Twitter Is Working on a Way to Retrieve Your Old Tweets Trying to remember that pithy, brilliantly composed tweet about the latest Wes Anderson movie that you fired off a few months ago? You’re out of luck: Twitter gives users access only to the last few thousand posts made to the site. But Dick Costolo, Twitter’s chief executive, promises that this will eventually change. “We’re working on a tool to let users export all of their tweets,” Mr. Costolo said in a meeting with reporters and editors at The New York Times on Monday. Other social media services, most notably Facebook, already allow users to download a file with all their data. But as Twitter has grown in popularity and evolved into a real-time news feed and communication tool for many of its 140 million active users, the demand for a way to reach back in time and trawl through the thousands of messages they have posted to the site has become high enough that Twitter executives decided to devote some of its engineers to building a solution.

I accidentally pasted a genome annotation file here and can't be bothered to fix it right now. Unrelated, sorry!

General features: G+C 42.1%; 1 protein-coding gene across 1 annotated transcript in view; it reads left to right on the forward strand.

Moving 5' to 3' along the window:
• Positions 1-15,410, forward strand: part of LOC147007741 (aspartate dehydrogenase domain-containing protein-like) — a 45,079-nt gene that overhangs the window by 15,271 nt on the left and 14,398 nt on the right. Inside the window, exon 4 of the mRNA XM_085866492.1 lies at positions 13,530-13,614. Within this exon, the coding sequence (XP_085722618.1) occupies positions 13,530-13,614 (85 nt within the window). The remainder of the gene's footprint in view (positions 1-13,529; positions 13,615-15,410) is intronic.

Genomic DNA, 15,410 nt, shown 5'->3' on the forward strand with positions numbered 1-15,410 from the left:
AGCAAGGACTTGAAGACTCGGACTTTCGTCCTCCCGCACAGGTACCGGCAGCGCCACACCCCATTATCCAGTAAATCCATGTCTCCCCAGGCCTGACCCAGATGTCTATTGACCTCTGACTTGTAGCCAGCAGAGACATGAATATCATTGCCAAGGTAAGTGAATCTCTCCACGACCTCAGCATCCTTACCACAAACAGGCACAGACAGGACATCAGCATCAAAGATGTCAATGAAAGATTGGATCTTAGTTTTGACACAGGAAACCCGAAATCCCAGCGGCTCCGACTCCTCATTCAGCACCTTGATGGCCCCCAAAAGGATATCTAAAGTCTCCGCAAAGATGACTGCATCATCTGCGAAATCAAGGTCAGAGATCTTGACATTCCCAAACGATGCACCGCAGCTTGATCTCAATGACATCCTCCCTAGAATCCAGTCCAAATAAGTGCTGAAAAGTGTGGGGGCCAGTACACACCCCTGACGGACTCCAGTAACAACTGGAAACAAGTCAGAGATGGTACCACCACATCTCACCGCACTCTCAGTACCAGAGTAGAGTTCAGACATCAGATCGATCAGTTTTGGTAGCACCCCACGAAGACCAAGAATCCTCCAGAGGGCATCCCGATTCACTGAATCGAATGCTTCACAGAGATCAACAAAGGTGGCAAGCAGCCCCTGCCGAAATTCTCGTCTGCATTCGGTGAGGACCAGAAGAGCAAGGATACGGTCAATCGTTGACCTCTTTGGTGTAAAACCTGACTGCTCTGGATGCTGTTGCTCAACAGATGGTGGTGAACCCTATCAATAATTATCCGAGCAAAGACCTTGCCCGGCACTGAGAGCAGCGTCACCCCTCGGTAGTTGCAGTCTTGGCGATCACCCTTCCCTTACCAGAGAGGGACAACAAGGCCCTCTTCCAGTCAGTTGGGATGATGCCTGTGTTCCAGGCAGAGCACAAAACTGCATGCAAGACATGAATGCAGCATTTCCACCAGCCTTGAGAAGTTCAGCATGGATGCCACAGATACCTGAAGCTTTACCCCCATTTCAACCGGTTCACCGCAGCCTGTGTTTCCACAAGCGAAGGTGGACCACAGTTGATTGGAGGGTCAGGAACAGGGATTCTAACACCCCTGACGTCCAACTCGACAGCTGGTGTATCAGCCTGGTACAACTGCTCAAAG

Twitter Inching Closer To Giving You All Your Tweets, But Search Has A Long Way To Go Twitter is working on a project that will give users access to an archive of all of their own tweets. Twitter CEO Dick Costolo told the New York Times this week that the company is building a tool that would let Twitter users download their own tweets. He didn’t provide a timeframe for such a tool to be ready. Twitter search is notoriously shallow. With users tweeting more than 400 million times per day, a full-history, all-Twitter search/download tool may not be feasible from an engineering standpoint. It’s two different search problems. So, don’t hold your breath waiting for a way to search or download a full history of tweets from anyone except yourself. A tool that gives us access to all of our own tweets would be a step in the right direction, but it highlights how poor the overall state of Twitter search is today — historical search, that is. Google & Bing (Yandex, Too) Topsy But like the other options, it’s far from comprehensive. Library of Congress Oldtweets